Universität Erfurt



In contemporary history, madrasas have played a significant role in configuring Muslim religious thought and their contributions have been momentous in shaping new political identities and structural changes in society. In the context of South Asia, the knowledge tradition of Dars-e Nizami has been an important factor in serving as a socio-religious framework for various dominating schools of thought such as the Deobandi, Barelvi, Ahl-e Hadith, Shiite traditions, and Jamaat-e Islami. In fact, madrasas established during the late 19th and 20th centuries produced several luminaries that left a strong impact on South Asian cultures, even at the state level. This may be credited to the fact that in terms of curricular approach, Dars-e Nizami was highly pragmatic, pluralistic and divergent in nature.

While madrasas have continued to inspire ideologies, nation-building processes and/or socio-religious movements, at the same time these places of learning have shared a complex relationship with the state. This holds particularly true in the context of geo-political world order that has been shaped over the past two decades as madrasas have received worldwide attention, particularly in Pakistan. Contrary to popular assertion spread by media and scholarship alike that the education received in madrasas can be limited in scope, there is credible evidence to suggest that madrasas rather introduce their students to philosophy, law, science, ethics, languages and of course religious education, harkened back to the tradition of pluralism and the ethics of ikhtilaf or constructive conflict.

At the Chair of Muslim Cultural & Religious History in the Faculty of Humanities, University of Erfurt, we believe and argue that educational training in madrasas has a strong potential to create inter- and intra-faith harmony. In order to fully utilize this potential, the collaboration of University of Erfurt with all five major schools of thought in Pakistan aims to create a frame of reference to further extend and highlight the prevalent tradition of tolerance in madrasas and the management of disagreement.  Such collaboration will also provide a strong potential for western academia to learn from the knowledge repository available in madrasa curriculum such as the deeply anchored Islamic jurisprudence, akhlaq tradition, Sufi discourses and Hadith studies. We believe that these scholarly traditions can therefore ascertain each other by acknowledging the values of peace and religious pluralism, while appreciating religio-cultural diversity and coexistence.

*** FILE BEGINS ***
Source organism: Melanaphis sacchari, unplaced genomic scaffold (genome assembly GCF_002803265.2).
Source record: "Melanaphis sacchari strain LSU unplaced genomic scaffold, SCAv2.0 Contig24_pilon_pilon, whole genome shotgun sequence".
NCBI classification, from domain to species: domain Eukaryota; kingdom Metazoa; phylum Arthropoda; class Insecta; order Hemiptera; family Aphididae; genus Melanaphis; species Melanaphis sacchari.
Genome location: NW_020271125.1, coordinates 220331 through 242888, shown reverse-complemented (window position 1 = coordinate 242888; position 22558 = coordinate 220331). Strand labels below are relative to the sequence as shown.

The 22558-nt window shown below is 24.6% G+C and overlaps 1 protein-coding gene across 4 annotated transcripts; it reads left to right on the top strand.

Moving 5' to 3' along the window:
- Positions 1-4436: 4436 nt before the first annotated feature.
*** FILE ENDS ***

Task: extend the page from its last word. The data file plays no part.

It is with this motivation that the Chair of Muslim Cultural & Religious History at the University of Erfurt wishes to collaborate with all major schools of thought in Pakistani religious seminaries and to conduct joint workshops for their students. These workshops are expected to deal with the issue of religious (in)tolerance from the perspective of social, cultural and religious studies. The participants in the planned workshops will be encouraged to advance their own solutions from within their traditions while also employing the scientific tools and epistemological insights provided during the workshops. 

Hasnain Bokhari, letzte Änderung: 11.07.2018



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